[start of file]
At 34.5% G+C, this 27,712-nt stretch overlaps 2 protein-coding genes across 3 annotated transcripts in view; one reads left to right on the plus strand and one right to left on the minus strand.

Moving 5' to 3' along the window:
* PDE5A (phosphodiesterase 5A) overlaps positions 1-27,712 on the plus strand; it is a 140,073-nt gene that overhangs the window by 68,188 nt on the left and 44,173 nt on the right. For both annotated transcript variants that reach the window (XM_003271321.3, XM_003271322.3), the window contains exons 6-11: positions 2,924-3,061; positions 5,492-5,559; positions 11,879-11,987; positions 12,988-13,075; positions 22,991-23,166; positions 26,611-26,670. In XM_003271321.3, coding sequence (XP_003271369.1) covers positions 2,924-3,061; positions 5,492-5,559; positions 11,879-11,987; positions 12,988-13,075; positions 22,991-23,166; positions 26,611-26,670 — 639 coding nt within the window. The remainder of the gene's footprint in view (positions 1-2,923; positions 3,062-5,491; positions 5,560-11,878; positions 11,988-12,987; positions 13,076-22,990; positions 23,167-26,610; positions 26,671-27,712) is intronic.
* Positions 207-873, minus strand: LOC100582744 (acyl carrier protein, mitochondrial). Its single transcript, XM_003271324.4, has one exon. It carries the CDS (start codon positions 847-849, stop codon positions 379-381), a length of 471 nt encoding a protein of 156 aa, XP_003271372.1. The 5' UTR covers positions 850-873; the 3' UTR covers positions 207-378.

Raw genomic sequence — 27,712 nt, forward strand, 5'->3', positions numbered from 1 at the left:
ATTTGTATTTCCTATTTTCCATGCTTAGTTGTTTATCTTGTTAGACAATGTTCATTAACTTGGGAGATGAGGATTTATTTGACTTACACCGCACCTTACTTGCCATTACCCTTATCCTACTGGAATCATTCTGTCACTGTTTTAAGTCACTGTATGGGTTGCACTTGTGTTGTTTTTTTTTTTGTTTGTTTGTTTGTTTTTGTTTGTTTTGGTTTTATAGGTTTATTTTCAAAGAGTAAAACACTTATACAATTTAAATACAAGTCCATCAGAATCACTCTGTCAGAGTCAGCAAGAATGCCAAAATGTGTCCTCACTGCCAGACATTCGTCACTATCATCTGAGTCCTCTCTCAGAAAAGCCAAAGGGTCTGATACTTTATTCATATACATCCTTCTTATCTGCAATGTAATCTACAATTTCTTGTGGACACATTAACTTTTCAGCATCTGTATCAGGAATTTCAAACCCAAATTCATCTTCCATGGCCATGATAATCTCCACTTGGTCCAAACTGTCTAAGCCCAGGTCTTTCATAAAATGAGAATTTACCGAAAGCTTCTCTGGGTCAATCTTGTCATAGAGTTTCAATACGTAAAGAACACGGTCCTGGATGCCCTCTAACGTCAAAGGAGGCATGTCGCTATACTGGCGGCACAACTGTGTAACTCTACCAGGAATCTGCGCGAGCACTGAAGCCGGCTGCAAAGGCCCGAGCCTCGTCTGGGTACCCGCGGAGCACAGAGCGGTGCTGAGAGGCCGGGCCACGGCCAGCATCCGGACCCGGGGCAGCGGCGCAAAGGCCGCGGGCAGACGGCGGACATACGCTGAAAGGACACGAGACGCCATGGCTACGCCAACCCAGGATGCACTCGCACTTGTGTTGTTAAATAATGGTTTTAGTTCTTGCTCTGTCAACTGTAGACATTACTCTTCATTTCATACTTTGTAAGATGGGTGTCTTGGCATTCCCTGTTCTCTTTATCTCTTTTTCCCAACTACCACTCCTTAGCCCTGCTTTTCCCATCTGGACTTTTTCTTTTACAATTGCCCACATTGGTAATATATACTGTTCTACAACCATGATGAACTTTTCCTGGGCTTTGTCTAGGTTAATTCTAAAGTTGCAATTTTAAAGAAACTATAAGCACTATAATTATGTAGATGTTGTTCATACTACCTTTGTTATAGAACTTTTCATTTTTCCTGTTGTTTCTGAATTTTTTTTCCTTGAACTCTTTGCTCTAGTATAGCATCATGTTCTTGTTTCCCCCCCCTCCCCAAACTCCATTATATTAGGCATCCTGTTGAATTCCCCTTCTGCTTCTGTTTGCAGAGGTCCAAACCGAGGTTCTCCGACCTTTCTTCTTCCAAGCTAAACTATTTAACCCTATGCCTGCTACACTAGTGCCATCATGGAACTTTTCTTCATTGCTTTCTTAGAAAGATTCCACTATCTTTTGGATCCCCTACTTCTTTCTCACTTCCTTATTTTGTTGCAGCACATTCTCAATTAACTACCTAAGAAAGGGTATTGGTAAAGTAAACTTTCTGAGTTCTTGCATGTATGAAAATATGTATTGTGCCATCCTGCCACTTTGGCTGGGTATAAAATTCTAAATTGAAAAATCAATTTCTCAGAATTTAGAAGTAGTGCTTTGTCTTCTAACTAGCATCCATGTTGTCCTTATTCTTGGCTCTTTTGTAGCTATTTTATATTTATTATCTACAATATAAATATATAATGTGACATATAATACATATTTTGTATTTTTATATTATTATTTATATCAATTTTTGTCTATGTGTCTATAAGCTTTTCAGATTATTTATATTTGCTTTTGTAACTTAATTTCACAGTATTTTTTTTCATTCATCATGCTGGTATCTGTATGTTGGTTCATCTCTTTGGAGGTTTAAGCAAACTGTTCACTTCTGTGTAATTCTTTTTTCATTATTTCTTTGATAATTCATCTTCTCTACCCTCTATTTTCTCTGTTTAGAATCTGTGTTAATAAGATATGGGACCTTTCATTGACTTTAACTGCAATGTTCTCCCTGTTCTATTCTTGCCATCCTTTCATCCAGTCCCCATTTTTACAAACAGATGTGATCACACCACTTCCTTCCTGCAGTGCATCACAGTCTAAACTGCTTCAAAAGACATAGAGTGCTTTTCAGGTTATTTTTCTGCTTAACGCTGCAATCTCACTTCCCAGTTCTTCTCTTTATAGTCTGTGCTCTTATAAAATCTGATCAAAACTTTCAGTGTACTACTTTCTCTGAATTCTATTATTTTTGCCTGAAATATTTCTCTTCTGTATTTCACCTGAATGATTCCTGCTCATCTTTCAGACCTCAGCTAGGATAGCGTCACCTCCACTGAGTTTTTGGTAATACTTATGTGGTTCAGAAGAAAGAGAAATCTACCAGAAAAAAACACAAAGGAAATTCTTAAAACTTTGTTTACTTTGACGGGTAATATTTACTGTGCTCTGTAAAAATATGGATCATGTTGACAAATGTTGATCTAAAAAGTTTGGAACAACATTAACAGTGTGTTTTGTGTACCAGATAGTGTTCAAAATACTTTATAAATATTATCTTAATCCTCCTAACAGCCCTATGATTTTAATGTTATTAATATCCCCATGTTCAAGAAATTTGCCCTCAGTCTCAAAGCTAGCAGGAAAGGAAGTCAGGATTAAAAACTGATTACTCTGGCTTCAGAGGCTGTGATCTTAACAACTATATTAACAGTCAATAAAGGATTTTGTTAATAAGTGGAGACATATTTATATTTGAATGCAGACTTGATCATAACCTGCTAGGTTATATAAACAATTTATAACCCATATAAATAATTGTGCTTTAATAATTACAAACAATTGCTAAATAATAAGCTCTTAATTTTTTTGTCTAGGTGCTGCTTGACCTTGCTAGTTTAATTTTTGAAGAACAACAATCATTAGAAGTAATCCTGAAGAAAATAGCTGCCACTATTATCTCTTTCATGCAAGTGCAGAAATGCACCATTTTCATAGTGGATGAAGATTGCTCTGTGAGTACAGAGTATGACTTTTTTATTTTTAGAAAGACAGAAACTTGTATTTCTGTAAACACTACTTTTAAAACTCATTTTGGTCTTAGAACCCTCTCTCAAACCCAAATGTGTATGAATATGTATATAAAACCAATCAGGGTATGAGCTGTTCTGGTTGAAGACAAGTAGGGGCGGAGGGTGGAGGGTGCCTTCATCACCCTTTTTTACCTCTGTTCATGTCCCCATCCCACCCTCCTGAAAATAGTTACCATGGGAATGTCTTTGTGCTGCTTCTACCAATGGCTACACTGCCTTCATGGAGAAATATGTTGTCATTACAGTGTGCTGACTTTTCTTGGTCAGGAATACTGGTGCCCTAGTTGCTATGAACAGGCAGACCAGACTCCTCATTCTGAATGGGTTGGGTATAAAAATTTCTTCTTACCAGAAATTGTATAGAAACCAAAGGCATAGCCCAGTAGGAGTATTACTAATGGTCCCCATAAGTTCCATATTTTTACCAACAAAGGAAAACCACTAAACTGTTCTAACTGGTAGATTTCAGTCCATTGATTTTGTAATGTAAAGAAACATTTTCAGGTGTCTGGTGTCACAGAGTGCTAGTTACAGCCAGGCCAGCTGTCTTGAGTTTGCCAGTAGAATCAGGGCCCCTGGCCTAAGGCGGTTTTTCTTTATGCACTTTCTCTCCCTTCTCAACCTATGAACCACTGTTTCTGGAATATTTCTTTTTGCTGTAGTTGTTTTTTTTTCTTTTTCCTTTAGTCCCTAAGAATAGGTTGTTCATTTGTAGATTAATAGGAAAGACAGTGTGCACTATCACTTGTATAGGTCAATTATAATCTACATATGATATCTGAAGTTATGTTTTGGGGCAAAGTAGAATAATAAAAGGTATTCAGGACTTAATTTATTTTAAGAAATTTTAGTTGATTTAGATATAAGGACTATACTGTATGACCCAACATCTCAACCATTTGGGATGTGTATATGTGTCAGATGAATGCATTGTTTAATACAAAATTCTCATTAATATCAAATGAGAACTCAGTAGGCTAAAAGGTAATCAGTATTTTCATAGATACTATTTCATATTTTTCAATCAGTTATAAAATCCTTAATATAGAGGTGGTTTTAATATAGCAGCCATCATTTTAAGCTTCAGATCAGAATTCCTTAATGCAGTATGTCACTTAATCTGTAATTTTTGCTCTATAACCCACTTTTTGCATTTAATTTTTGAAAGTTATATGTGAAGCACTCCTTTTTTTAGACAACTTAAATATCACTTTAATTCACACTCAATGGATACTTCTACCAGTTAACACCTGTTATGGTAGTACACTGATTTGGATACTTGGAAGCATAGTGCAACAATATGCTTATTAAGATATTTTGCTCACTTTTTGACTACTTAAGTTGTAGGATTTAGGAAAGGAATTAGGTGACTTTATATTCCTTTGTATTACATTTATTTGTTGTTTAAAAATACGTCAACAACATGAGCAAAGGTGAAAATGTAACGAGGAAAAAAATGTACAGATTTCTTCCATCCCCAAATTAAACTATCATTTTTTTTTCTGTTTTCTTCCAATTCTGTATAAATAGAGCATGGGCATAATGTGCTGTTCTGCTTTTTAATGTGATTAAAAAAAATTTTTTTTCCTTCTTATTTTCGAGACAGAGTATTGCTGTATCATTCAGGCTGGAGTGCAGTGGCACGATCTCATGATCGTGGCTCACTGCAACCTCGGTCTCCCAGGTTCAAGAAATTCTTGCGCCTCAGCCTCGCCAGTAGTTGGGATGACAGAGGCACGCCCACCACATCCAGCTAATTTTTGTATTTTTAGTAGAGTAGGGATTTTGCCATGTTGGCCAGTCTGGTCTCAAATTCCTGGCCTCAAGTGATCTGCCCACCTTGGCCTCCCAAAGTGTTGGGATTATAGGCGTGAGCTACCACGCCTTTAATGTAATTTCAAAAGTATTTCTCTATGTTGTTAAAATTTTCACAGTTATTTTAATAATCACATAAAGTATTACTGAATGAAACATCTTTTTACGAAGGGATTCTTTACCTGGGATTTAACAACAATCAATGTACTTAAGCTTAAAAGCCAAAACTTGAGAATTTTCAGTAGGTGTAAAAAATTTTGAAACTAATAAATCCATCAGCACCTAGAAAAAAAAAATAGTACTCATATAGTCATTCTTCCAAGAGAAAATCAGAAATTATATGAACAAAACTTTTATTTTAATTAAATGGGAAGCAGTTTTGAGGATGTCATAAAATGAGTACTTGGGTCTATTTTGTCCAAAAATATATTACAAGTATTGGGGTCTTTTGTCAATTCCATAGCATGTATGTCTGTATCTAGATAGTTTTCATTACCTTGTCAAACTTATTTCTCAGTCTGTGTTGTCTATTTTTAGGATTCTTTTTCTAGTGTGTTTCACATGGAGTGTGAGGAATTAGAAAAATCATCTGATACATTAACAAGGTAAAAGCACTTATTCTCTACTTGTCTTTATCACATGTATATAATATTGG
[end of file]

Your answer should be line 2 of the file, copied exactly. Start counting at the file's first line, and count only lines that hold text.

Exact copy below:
Moving 5' to 3' along the window: